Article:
Not Everyone Needs Leading Edge: TSMC’s 22 nm ULP, 12 nm FFC and 12 nm FFC+

Now let’s discuss something less advanced, but what is required for hundreds of millions of devices sold every year.

Advertised PPA Improvements of TSMC's Low-Power/Compact Nodes
Data announced by TSMC during conference calls, press briefings and in press releases
Power 20% 30% 35% lower 25% lower
Performance - 15% 15% unknown 10% unknown
Area Reduction 10% 10% 10% optional 20% unknown
HVM Start started started 2018 Q1 2016 2018 2019
Note Planar
28 nm-based
16/20 nm-based

Development of FinFET-based chips is more expensive of ICs featuring planar transistors and their manufacturing is more costly as well. As a result, FinFET is virtually unavailable for many smaller designers of SoCs that usually build various solutions for emerging IoT applications. GlobalFoundries and Samsung offer their FD-SOI manufacturing processes to such companies (and these technologies have a number of other advantages in addition to being more cost-effective), whereas TSMC intends to introduce its new 22 nm ULP technology aimed at such applications. The CLN22ULP is an optimized version of the company’s 28 nm HPC+ (high-performance compact plus) manufacturing process that has been available for a while. The 22ULP offers a 10% area reduction and either a 15% performance improvement over the 28HPC+ process, or a 35% power drop. The 22ULP process joins a family of other ultra-low-power processes offered by TSMC and will compete against GlobalFoundries 22FDX as well as Samsung’s 28 nm FD-SOI offering.

Next up is TSMC’s 12 nm FFC manufacturing technology, which is an optimized version of the company’s CLN16FFC that is set to use 6T libraries (as opposed to 7.5T and 9T libraries) providing a 20% area reduction. Despite noticeably higher transistor density, the CLN12FFC is expected to also offer a 10% frequency improvement at the same power and complexity or a 25% power reduction at the same clock rate and complexity. Further down the road, TSMC also plans to offer a ULP version of the CLN12FFC with reduced voltage, but that is going to happen only in 2018 or 2019.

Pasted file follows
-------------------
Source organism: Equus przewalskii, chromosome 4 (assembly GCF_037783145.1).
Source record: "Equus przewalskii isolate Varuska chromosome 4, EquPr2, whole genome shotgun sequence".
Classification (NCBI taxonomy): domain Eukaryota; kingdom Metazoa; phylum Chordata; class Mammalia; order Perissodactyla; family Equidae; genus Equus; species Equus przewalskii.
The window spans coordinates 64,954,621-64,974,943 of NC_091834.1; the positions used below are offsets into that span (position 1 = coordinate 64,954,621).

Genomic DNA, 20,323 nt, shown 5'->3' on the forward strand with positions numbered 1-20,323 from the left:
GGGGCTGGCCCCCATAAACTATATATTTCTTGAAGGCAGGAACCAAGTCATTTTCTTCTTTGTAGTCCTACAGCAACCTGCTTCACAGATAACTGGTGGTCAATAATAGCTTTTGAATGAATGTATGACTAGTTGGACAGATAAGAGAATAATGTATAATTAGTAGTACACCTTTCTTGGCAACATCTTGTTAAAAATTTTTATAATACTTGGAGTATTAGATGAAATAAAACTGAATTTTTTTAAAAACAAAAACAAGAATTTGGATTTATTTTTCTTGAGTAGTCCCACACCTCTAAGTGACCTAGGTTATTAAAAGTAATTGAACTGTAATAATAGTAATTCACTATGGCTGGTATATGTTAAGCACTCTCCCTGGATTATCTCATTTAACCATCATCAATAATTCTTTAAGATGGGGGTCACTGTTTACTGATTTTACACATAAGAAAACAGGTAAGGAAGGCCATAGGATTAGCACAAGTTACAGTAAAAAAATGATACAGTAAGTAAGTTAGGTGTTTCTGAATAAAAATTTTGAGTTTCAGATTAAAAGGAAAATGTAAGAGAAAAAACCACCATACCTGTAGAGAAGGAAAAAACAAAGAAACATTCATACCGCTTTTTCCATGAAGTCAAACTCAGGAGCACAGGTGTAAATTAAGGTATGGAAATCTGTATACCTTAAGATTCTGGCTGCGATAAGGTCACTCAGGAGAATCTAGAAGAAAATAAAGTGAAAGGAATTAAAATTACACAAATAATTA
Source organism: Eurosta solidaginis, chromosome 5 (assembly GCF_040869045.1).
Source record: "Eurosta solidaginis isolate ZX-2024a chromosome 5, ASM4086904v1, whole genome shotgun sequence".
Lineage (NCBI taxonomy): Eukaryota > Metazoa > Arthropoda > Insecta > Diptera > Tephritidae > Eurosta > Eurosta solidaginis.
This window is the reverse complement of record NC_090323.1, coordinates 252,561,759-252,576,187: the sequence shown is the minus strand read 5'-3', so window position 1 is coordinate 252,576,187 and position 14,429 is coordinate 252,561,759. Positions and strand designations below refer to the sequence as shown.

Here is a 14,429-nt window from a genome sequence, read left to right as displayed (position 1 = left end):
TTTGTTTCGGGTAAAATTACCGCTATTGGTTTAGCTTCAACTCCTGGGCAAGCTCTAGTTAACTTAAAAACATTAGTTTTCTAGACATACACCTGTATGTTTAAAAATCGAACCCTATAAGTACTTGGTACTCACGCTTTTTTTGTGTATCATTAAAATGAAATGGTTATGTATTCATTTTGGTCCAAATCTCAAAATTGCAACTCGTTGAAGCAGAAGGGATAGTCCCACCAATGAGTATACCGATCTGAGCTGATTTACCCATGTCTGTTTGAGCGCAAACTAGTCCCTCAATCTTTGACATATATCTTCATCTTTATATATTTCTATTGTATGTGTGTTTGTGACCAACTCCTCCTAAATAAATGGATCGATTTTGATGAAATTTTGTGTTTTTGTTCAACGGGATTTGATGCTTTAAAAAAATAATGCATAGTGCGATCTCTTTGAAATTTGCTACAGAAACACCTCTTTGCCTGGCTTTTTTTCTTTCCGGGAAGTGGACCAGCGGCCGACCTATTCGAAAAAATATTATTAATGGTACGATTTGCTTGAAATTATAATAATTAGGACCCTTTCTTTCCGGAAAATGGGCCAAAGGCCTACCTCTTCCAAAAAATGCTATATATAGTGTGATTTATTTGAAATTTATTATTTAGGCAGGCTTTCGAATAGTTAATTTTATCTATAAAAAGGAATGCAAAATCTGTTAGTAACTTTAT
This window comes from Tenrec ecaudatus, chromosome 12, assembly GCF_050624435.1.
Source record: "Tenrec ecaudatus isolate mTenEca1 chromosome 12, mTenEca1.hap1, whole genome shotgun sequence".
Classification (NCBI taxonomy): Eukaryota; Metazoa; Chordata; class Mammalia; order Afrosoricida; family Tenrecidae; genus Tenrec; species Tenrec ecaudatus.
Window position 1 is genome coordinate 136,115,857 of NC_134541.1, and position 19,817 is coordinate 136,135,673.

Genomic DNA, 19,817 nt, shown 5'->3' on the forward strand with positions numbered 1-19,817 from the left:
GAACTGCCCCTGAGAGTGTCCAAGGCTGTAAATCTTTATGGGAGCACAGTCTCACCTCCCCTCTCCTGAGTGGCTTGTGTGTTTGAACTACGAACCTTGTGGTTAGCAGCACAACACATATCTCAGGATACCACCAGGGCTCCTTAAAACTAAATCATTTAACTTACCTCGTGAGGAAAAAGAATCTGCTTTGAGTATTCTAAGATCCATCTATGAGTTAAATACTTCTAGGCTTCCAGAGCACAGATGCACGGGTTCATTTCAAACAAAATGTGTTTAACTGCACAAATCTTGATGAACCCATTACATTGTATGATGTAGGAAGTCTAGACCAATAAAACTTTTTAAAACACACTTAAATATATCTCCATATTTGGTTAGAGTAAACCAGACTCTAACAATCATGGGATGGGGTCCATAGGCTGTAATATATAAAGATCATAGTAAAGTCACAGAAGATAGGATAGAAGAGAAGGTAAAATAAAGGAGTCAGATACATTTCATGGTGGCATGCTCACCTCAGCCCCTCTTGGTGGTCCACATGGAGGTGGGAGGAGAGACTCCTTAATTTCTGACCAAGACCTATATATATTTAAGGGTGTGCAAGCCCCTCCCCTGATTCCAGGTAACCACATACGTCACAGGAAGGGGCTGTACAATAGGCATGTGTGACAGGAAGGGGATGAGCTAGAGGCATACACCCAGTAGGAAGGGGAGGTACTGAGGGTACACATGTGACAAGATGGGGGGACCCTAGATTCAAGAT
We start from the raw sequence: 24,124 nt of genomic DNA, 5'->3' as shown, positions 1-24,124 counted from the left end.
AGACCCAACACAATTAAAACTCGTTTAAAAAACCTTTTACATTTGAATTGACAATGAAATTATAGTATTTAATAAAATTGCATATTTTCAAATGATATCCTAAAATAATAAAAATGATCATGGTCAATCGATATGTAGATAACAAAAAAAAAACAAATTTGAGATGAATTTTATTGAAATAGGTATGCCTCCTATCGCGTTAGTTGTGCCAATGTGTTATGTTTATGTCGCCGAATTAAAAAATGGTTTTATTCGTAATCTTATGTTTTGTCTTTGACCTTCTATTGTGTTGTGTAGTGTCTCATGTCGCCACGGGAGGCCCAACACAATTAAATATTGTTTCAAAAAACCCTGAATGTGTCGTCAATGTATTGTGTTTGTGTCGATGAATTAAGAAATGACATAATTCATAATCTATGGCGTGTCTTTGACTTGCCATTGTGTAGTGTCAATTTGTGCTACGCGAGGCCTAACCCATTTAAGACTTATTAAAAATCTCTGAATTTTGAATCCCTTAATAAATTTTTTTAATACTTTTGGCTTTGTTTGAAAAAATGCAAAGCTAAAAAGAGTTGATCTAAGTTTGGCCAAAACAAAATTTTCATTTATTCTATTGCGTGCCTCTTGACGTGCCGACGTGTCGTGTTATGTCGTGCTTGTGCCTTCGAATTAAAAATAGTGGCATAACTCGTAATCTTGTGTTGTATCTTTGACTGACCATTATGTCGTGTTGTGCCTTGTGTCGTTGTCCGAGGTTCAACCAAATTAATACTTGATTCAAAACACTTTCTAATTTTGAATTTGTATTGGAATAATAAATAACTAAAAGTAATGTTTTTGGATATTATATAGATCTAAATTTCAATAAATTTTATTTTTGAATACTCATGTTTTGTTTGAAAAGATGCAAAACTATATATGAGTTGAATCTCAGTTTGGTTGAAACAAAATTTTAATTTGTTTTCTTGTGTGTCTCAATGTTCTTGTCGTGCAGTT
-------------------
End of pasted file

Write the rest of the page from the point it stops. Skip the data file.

Sources: Samsung, TSMC, SemiWiki (123).

Related Reading:

Beyond 10 nm at Samsung: 8 nm and 6 nm


View All Comments

  • mdriftmeyer - Friday, May 5, 2017 - link

    Being 63.63 times smaller in diameter for an atom compared to the fab process is quite a large span in scale. Reply
  • boeush - Saturday, May 6, 2017 - link

    One thing to consider, though, is that when atoms are bound into molecules via covalent bonds, the distances between their nuclei shrink below the sum of the adjacent atoms' stand-alone radii: in other words, chemically bound atoms pack together much more tightly than one might naively expect by conceptualizing each atom as a solid sphere... Reply
  • Jon Tseng - Friday, May 5, 2017 - link


    Just wanted to get that out of the way early! :-p
  • Meteor2 - Friday, May 5, 2017 - link

    Indeed. The x nm labels are meaningless now; they may as well call them Bob and Joan.

    The only way to compare them is via the inter-node PPA change metrics. Anyone have numbers for 22->14 and 14->10 from Intel to hand?

    Even then I know Intel's 14 nm is better on at least power and performance than others' 14/16 nm, as the latter are actually 20 nm with FinFET added, but I'm not aware of any meaningful way of comparing them.
  • lefty2 - Friday, May 5, 2017 - link

    That's not totally true. The first iteration of Intel's 14nm performed worse than TSMC's 16nm. 14nm+ is much better though Reply
  • Drumsticks - Friday, May 5, 2017 - link

    I'm not calling you wrong or anything, but can you source that? Intel's original 14nm might have had bad yields for a while, but I imagine it's difficult to compare outright performance without published numbers, given that Intel's 14nm went into CPUs with a frequency of 800MHz to 4.5 GHz, versus TSMC's biggest wins being Apple and GPUs, none of which went past the low 2GHzs. Obviously it's difficult to compare performance on frequency with something like that. Reply
  • SuperMecha - Saturday, May 6, 2017 - link

    See page 4. There are probably several other factors that determine performance other than leakage and drive current.
  • Meteor2 - Sunday, May 7, 2017 - link

    Good link, and a good quote within:

    "Industry “10 nm” technologies are expected to ship sometime in 2017 and have similar density to Intel’s 14 nm technology that has been shipping since 2014."
  • helvete - Thursday, July 20, 2017 - link

    Would you expect anything else from Intel paper? (Not telling they are far from the truth) Reply
  • lefty2 - Saturday, May 6, 2017 - link

    The first iteration of 14nm was Broadfield and Broadfield did not clock to 4.5GHz. Also, you can't compare to a smartphone SoC, which have to keep within a very small power envelope. Reply

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